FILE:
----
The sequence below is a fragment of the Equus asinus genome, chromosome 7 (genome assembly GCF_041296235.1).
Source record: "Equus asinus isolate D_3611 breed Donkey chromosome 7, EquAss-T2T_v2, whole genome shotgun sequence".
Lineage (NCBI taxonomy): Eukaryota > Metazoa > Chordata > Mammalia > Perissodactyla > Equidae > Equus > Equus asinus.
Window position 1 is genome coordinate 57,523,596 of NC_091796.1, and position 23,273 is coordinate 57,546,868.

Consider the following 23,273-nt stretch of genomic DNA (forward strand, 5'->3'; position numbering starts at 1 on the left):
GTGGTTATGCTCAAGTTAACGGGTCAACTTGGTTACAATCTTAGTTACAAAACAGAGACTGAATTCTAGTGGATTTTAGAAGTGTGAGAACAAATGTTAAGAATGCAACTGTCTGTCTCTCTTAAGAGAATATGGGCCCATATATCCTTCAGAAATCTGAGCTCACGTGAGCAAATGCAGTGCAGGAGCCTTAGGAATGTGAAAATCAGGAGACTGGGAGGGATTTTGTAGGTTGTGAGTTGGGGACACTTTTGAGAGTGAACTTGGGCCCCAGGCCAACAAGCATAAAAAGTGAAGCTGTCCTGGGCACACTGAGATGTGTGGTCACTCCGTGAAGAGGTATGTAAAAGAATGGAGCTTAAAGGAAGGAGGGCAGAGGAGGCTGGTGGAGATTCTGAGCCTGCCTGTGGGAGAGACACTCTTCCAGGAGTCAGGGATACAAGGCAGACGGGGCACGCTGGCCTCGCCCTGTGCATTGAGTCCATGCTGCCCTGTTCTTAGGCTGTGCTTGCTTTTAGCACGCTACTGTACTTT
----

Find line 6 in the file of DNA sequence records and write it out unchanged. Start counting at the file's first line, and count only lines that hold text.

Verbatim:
GTGGTTATGCTCAAGTTAACGGGTCAACTTGGTTACAATCTTAGTTACAAAACAGAGACTGAATTCTAGTGGATTTTAGAAGTGTGAGAACAAATGTTAAGAATGCAACTGTCTGTCTCTCTTAAGAGAATATGGGCCCATATATCCTTCAGAAATCTGAGCTCACGTGAGCAAATGCAGTGCAGGAGCCTTAGGAATGTGAAAATCAGGAGACTGGGAGGGATTTTGTAGGTTGTGAGTTGGGGACACTTTTGAGAGTGAACTTGGGCCCCAGGCCAACAAGCATAAAAAGTGAAGCTGTCCTGGGCACACTGAGATGTGTGGTCACTCCGTGAAGAGGTATGTAAAAGAATGGAGCTTAAAGGAAGGAGGGCAGAGGAGGCTGGTGGAGATTCTGAGCCTGCCTGTGGGAGAGACACTCTTCCAGGAGTCAGGGATACAAGGCAGACGGGGCACGCTGGCCTCGCCCTGTGCATTGAGTCCATGCTGCCCTGTTCTTAGGCTGTGCTTGCTTTTAGCACGCTACTGTACTTT